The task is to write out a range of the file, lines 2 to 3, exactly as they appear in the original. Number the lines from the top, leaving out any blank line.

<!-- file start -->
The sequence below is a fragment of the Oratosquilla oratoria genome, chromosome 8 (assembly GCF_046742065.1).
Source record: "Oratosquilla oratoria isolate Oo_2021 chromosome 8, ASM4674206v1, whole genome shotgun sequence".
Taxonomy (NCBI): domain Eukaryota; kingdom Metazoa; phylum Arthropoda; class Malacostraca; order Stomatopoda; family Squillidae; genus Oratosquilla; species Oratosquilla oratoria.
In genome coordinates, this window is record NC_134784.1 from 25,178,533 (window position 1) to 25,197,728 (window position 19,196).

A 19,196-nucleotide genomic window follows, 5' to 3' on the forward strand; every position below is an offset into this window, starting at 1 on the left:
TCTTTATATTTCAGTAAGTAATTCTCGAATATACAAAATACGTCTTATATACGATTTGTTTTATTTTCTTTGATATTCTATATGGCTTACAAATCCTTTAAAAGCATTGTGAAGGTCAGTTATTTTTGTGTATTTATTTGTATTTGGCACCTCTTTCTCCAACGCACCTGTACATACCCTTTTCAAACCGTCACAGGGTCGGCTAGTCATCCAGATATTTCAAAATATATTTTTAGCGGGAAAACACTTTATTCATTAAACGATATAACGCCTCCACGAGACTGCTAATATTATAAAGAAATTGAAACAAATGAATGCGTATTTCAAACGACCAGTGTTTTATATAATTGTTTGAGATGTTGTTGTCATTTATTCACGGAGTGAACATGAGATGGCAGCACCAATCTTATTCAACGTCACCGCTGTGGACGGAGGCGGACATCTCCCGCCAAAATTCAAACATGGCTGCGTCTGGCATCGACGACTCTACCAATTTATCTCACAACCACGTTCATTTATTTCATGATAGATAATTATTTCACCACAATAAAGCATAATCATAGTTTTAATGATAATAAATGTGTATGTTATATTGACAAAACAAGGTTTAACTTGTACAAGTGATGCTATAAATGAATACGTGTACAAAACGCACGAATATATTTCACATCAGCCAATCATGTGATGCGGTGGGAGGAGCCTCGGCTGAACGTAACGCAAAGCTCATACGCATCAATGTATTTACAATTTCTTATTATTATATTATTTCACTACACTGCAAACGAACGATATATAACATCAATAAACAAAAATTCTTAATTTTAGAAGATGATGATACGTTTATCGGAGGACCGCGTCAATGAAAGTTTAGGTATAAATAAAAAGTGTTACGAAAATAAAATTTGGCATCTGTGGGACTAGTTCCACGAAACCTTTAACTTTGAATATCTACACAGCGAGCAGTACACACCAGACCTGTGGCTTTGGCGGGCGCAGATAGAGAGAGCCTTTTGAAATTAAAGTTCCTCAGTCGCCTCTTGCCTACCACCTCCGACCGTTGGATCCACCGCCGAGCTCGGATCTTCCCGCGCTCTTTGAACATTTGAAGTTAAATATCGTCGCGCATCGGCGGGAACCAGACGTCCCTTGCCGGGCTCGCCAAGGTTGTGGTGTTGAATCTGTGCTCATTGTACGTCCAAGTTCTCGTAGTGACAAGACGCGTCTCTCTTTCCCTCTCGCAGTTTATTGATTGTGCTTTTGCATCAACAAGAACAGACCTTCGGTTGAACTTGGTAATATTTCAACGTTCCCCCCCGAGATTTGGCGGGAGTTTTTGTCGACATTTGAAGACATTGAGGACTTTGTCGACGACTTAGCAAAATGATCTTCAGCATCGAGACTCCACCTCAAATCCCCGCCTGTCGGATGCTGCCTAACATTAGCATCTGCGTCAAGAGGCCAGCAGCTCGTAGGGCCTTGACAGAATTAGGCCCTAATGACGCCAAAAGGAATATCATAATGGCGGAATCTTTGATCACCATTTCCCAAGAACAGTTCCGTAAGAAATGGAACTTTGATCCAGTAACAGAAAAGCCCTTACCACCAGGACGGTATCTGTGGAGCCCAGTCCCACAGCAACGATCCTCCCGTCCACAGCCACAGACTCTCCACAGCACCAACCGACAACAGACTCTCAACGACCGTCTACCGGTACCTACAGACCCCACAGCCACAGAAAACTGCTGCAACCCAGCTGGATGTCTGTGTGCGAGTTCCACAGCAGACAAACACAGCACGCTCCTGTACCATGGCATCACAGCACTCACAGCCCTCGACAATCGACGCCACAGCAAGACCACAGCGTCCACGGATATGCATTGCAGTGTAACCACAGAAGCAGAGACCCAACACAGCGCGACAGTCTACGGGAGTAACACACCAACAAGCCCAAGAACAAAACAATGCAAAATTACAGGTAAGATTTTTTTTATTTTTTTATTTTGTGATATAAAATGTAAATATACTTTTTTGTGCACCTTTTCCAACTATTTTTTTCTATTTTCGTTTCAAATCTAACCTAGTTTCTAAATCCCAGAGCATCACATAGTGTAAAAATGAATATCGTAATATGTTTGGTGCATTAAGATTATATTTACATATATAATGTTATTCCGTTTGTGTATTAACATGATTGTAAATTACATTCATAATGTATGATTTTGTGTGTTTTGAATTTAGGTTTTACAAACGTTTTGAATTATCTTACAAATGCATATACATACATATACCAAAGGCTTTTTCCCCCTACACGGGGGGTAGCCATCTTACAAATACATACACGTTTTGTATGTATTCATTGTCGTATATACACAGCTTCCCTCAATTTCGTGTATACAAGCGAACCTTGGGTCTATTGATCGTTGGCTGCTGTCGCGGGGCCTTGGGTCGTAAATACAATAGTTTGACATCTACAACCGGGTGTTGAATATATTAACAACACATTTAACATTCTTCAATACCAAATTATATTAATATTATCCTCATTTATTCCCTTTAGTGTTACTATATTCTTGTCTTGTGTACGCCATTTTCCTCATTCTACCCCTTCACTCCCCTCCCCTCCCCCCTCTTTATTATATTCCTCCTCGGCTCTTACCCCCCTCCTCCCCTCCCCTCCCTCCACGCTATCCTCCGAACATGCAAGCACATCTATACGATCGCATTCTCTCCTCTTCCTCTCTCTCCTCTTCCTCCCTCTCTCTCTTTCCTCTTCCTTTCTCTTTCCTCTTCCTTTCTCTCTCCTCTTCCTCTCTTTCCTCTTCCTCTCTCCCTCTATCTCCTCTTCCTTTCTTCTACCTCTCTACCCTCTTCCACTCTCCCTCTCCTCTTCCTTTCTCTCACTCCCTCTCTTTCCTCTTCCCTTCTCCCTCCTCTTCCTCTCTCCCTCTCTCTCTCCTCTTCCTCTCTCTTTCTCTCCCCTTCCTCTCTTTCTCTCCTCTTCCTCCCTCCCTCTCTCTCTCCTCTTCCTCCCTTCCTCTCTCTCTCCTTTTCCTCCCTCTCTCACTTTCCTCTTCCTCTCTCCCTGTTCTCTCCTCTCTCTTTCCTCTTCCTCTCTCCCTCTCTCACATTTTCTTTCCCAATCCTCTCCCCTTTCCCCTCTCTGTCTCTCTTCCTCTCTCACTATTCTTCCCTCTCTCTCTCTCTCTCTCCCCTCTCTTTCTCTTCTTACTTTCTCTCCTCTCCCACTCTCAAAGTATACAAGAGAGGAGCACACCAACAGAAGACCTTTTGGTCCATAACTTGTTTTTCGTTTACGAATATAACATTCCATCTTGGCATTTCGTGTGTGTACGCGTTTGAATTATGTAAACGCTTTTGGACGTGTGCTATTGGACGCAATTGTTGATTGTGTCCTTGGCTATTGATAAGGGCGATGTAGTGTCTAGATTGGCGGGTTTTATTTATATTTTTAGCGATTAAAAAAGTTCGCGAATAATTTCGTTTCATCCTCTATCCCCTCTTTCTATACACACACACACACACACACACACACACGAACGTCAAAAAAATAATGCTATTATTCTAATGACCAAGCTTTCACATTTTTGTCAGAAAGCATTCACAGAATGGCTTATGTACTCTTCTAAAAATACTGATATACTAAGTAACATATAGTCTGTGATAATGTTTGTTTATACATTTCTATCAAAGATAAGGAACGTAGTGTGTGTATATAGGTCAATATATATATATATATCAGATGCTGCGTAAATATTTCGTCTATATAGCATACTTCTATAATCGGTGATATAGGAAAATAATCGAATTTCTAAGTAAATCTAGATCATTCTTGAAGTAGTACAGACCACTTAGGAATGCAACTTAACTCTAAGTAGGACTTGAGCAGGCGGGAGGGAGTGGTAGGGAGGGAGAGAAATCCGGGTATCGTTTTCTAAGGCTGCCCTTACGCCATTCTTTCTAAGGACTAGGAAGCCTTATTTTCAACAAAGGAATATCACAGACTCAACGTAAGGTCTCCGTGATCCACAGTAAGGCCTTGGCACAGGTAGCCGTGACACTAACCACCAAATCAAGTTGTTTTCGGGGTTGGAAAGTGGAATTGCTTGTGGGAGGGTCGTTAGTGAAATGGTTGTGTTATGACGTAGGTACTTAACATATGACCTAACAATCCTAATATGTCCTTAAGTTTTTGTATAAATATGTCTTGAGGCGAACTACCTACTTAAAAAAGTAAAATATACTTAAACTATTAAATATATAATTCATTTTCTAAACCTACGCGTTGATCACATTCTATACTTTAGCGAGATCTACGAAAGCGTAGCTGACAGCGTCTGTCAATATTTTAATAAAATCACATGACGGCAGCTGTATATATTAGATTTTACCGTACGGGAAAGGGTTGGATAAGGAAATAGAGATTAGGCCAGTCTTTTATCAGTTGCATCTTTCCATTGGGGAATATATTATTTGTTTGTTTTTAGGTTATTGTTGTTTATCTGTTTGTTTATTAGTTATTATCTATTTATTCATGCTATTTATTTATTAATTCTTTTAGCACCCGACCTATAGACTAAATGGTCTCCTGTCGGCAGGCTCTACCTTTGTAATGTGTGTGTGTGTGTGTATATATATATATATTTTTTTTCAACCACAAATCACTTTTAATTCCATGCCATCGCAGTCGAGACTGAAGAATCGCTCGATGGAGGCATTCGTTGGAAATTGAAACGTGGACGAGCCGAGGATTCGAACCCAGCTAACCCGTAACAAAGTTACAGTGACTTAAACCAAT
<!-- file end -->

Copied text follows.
Source record: "Oratosquilla oratoria isolate Oo_2021 chromosome 8, ASM4674206v1, whole genome shotgun sequence".
Taxonomy (NCBI): domain Eukaryota; kingdom Metazoa; phylum Arthropoda; class Malacostraca; order Stomatopoda; family Squillidae; genus Oratosquilla; species Oratosquilla oratoria.